Next time you hear a free market advocate, think long and hard as to their motivation and self interest.

      • To true mate, the best gov we’ve had in years was the labor-green gov because thev greens acted as the alp’s conscience and helped keep the big money corporations influence in check. Although they failed to keep the pokies clubs influence check unfortunately.

  11. There won’t be a float until the stock market improves and the NBN is profitable concern that is at approaching peak growth.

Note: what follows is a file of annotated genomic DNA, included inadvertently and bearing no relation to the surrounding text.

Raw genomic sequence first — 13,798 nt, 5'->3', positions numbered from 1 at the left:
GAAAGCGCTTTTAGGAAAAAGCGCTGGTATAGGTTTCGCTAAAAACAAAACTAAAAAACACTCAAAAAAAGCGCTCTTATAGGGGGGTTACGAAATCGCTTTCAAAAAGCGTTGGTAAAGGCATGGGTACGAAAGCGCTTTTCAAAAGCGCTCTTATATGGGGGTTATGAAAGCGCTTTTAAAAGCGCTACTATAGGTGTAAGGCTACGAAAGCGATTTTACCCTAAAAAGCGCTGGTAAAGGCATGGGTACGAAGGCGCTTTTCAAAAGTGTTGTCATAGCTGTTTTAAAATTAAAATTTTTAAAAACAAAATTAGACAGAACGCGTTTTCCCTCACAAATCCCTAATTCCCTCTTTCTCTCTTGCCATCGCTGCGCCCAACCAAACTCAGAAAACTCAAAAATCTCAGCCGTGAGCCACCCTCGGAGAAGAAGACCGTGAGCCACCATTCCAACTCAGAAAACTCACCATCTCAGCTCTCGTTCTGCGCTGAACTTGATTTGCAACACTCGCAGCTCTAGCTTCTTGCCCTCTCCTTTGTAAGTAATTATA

We’re still at least 4-5 years away, which means per the election cycles, the ALP will be running the country. It won’t be at leats until 2027-30 when the liberals are running the country that they’ll even consider selling the NBN.

    • no sane Telco is going to invest in purchasing HFC at anything other than bargain basement prices. If for no other reason then the other Fttx types can simply cherry pick and over build the parts they wanted to etc.

      If you’re going to be spending $Billions you only do so with fibre. Show me anywhere that someone other than the Aussie taxpayer is buying up old copper networks!?